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Monday's letters: Immigration system needs repair

A partisan Scott veto on licenses | June 6, editorial

Immigration system needs repair

I was appalled to hear of Gov. Rick Scott's veto of HB 235, a bill that would have allowed Dream Act residents to obtain a drivers' licenses. These young people were brought to this country before the age of 16, have no criminal record and have much to contribute to our great state.

Nearly 70 percent of Floridians support immigration reform, and this bill was approved overwhelmingly by the Legislature.

In the absence of a federal comprehensive immigration law, states like Arizona, Alabama and now Florida have dealt with immigration issues in ways that are often oppressive, restrictive and morally reprehensible. Now more than ever, the U.S. House and Senate have the obligation to pass comprehensive immigration reform and ensure that individual states cannot trample on the rights of the people.

I am urging Congress to work quickly and efficiently toward a solution for our broken immigration system. Scott has now made it crystal clear that many here in Florida can't afford to wait much longer.

Karen Coale, St. Petersburg

Tax loopholes

Simplify the tax code

Of late there have been numerous attacks on American businessmen and businesses by various politicians including the president over the issue of "tax loopholes."

It might be useful to remember that every single one of those "loopholes" is contained in that monstrous creature known as the U.S. Tax Code and each was put into place by our national politicians.

If the president and the other sanctimonious pontificators in D.C. are sincere, they could simply simplify the tax code, removing all those "loopholes" that offend them so.

Ray Kelly, Spring Hill

U.S. mines Internet data | June 7

Sheep and wolves

It was not so long ago that the apartheid government of South Africa sought to control its citizens through surveillance and FISA-style laws. The people of the United States marched against South African policies to help force change.

These are now the policies under which U.S. citizens live under. We should remember that a country of sheep breeds a government of wolves.

Mike Connell, Lutz

Recycling can't wait | June 6, editorial

It shouldn't be this hard

I don't know why this area has to make recycling so hard. My daughter lives in a town that has recycling bins in all the major grocery store parking lots. No one has to go out of their way to recycle. The streets are not clogged with lumbering trucks that pick up from only a few houses that subscribe to their services, burning lots of fuel in the process.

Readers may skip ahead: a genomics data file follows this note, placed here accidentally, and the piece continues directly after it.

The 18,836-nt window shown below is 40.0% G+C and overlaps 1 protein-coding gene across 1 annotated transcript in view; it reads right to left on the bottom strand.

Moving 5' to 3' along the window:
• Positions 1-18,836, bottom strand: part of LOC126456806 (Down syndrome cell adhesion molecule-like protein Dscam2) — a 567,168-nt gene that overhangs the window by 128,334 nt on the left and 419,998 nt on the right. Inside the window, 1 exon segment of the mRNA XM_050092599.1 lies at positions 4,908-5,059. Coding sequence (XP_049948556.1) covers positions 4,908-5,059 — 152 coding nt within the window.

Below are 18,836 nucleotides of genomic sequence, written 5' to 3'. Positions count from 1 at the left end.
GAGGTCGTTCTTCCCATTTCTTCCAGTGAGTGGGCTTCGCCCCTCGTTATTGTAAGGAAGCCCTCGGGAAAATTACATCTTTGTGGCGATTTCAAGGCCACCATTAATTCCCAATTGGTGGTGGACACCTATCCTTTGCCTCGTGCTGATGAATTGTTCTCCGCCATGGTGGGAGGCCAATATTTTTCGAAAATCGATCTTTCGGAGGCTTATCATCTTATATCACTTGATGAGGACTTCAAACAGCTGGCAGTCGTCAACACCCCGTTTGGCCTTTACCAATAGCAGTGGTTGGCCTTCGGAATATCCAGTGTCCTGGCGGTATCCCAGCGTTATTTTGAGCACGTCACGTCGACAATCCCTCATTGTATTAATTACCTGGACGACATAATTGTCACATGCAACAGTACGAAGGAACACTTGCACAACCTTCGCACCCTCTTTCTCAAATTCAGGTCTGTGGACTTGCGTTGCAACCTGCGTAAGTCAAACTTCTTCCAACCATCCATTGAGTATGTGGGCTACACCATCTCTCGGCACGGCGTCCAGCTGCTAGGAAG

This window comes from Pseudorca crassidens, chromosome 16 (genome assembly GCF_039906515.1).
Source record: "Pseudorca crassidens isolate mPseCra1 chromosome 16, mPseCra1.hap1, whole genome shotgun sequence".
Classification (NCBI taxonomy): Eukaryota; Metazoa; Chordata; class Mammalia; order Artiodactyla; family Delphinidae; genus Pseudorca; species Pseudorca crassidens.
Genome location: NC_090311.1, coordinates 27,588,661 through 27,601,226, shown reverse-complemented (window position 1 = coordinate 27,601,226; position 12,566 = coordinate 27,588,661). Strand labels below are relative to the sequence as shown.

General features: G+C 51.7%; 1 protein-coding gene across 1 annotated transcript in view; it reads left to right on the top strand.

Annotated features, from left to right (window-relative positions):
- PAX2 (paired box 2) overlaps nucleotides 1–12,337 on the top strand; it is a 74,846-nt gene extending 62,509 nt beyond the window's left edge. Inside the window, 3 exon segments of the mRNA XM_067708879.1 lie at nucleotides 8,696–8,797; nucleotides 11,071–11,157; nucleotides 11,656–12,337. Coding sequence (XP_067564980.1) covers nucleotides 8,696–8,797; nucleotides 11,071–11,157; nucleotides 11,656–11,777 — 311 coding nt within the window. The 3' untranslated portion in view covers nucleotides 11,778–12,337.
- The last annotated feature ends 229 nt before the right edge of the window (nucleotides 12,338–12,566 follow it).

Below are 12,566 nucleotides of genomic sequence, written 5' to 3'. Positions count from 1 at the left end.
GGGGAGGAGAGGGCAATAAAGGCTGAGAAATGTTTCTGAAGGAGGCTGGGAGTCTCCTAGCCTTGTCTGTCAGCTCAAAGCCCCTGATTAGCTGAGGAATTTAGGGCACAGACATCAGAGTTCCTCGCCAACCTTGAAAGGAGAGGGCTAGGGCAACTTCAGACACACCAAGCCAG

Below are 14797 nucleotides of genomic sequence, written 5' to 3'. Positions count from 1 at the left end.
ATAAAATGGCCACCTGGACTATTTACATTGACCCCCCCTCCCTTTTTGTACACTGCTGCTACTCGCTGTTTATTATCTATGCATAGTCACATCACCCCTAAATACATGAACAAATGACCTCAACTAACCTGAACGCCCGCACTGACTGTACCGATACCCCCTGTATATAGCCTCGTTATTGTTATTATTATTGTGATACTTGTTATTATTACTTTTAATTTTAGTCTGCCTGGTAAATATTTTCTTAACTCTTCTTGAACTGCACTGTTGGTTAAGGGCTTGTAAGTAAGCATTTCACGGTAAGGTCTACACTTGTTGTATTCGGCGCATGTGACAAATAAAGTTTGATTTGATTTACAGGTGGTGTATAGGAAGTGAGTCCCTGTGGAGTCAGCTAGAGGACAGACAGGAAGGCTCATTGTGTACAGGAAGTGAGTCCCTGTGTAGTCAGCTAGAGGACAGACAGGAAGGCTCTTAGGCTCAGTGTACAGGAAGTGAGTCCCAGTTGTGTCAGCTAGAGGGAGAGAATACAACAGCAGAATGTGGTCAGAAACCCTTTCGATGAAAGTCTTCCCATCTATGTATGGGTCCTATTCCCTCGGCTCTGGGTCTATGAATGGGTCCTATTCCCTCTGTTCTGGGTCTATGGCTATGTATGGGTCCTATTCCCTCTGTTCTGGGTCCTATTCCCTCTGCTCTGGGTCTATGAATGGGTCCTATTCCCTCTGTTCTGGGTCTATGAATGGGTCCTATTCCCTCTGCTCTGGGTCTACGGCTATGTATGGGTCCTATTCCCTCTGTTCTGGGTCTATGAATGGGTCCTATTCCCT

People who want to recycle shouldn't have the added expense of paying for a truck to come and pick it up or driving to a recycling center. The little town I moved here from in Wisconsin 15 years ago made recycling easy and fined people who put recyclables in the trash.

Lenore Atkinson, Largo

Medical research

Fund cancer research

Pancreatic cancer remains one of the deadliest cancers, with a five-year survival rate of just 6 percent.

Thanks to the Recalcitrant Cancer Research Act, enacted in January, there is hope for those touched by this disease. I would like to thank Sens. Bill Nelson and Marco Rubio, and Tampa Bay area House members for supporting this legislation, which requires the National Cancer Institute to evaluate its current efforts in researching pancreatic cancer and focus on ways to improve outcomes for patients.

Due to sequestration, however, federal funding for medical and cancer research has been cut, and the progress we have made is now being threatened. Without adequate NCI funding, it will be difficult to leverage the opportunities that develop as a result of the passage of the Recalcitrant Cancer Research Act.

On June 18, I will be joining thousands of advocates across the country for the Pancreatic Cancer Action Network's National Call-in to Congress to urge them to save medical research that saves lives. This disease has had a devastating impact on my life, but with Congress' help we will be able to develop the tools and treatments so desperately needed to give hope to future generations.

Cheryl Martin, St. Petersburg

Making Social Security numbers more secure | June 7, commentary

Bipartisan solution

Congratulations to U.S. Reps. Dennis Ross and Kathy Castor for taking positive action to reduce identity theft. Their bipartisan introduction of the Safeguarding Social Security Numbers Act of 2013 demonstrates that when Democrats and Republicans work together, good legislation can be filed.

Identity theft is a serious problem in the Tampa Bay area, Florida and the entire nation. I hope this bill passes.

Tom Anderson, Dunedin

Key to tourism seen in logo | May 31

Messaging falls short

Changing the name from Tampa Bay & Co. to Visit Tampa Bay is on-message. It was a good move and long overdue.

On the other hand, the Unlock Tampa Bay creative approach appears to be preaching to the choir rather than demonstrating a more positive theme. I suggest that words like "explore," "future" and "historic" might be used instead.

In 35 years in the ad business, I learned that the path to designing a creative promotional strategy was actually quite simple: Communicate what you want your prospect to know, feel, believe and do. Unlock Tampa Bay falls short.

H.A. Smith, Palm Harbor

Monday's letters: Immigration system needs repair 06/09/13 [Last modified: Friday, June 7, 2013 4:51pm]
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